Everywoman Her Own Theology: An Online Companion

"Stealing the Language: The Emergence of Women’s Poetry in America by Alicia Suskin Ostriker" by Wendy Martin

This review was originally published in American Literature, vol. 59, no.3 (Oct, 1987), and is published here again with permission.

Beginning with Claudine Hermann's imperative that women writers must be "voleuses de langue"—thieves of language—Alicia Ostriker studies the American women poets who have claimed a poetic voice in spite of a tradition that too often ignores women's writing. Stealing the Language: The Emergence of Women’s Poetry in America, then, is an extended discussion of the tradition of women's artistic self-assertion that defies masculine cultural hegemony; in addition, this study provides an analysis of the challenge posed by the feminist aesthetic to the centrality of post-modernist style. Asserting that the feminist  movement has served as a catalyst for innovative poetry that addresses itself  to the particular concerns of women, Ostriker argues that this new poetry by women presents a radical alternative to traditional poetics: "We need to recognize that our customary literary language is systematically gendered in ways that influence what we approve and  disapprove of, making it extremely difficult  for us to acknowledge certain kinds of originality-of difference-in women poets" (2-3). Insisting that our aesthetic priorities are based on the valorization of the masculine, Ostriker attempts to map out a new territory of the experience and concerns shared by women. Here Ostriker is working in the tradition established by Sandra Gilbert and Susan Gubar, Elaine Showalter, Cheryl Walker, myself and others who have observed that women writers often assume diminutive poses disguising their rebelliousness with a masque of pious obedience in order to escape the criticism of men. Thus, the truths of women's experience are often submerged; at the same time, these self-protective strategies are nevertheless subversive to masculine ideology.

Taking 1960 as an approximate point of departure, Ostriker makes it clear that she is not studying individual accomplishment but the collective achievement of a new generation of women poets. This generation can be characterized by a profound commitment to feminist­activist values (Adrienne Rich, Audre Lorde, Judy Grahn); or, at the very least, by feminist consciousness (Louise Gluck, June Jordan, Diane Wakowski). In presenting an overview of contemporary women poets, Ostriker is vulnerable to the charge of inadequate aesthetic discrimination (for example, she implies that Adrienne Rich and Judy Grahn are of equal accomplishment). Nevertheless, the study does give us a useful overview of recent women poets in their ethnic, social, and sexual diversity. As Ostriker observes, the "vitality" of this new community of poets "derives from an explosive attempt to overcome [the] mental and moral confinement" of previous generations of women writers (10). In contrast to their predecessors, many contemporary women writers celebrate aesthetic and cultural freedom, especially the freedom from the traditional constraint of having to please men in art and in life.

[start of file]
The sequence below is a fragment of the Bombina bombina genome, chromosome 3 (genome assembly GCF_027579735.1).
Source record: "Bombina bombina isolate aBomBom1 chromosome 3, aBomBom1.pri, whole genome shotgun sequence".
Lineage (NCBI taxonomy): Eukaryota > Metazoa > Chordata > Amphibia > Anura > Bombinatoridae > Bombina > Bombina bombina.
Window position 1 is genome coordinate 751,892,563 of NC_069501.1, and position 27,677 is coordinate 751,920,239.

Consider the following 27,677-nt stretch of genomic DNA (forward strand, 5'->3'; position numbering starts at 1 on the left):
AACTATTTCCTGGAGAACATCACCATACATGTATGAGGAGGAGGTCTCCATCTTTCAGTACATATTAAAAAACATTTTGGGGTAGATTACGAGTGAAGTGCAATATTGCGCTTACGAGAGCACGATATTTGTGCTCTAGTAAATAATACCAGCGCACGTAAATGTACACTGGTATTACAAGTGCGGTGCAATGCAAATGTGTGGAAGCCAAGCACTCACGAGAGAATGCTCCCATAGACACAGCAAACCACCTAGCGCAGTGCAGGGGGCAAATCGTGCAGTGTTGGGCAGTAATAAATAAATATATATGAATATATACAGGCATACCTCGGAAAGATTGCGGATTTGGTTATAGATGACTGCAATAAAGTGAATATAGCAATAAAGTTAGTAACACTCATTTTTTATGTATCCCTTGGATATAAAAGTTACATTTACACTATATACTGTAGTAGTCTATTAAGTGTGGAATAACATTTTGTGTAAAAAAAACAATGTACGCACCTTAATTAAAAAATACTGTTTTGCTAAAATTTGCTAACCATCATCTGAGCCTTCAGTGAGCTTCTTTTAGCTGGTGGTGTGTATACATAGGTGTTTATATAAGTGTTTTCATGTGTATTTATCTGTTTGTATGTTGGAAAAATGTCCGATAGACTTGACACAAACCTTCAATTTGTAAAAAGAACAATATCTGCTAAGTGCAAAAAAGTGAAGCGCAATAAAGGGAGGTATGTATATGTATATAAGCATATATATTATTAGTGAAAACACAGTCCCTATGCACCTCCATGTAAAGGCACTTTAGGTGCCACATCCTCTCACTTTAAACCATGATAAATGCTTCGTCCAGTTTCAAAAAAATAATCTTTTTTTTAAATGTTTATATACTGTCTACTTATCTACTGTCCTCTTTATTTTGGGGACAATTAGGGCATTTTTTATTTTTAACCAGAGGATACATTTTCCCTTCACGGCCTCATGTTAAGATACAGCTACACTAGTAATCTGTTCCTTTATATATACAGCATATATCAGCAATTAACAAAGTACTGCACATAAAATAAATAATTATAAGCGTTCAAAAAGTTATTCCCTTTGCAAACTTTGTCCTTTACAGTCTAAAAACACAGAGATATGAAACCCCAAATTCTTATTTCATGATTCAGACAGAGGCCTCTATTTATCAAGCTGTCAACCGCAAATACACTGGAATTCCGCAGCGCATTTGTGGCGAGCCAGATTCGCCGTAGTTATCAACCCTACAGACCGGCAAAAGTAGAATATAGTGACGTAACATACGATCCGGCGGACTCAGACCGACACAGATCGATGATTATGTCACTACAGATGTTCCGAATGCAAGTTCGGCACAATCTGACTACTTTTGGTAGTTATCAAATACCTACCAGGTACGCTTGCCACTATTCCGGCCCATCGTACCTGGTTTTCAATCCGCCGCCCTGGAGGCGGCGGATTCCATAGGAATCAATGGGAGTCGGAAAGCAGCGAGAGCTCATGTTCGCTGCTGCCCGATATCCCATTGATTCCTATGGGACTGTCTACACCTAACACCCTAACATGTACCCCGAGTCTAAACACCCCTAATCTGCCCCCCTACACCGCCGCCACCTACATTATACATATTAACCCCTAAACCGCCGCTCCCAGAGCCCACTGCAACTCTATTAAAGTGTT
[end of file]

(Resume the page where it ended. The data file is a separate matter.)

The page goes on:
Chapter I is a brief survey of the colonial and Victorian American women poets that demonstrates the crippling effects of genteel femininity. The need for women to dissemble   frailty in order to be protected, the model of powerlessness, and the confined physical and psychological space assigned to women were almost insurmountable obstacles to artistic achievement. Not until the flapper poets of the 1920s—Genevieve Taggard, Edna St. Vincent Millay, Muriel Rukeyser—was there a concerted effort to break out of the cage of domesticity. These modern women poets often rejected false modesty and wrote candidly about female sexuality as well as about their emotional and social priorities. This boldness of the women writers of the 20s made it possible for their disciples in the 60s and 70s to write openly of socio-economic injustice and racial intolerance as well as gender bias.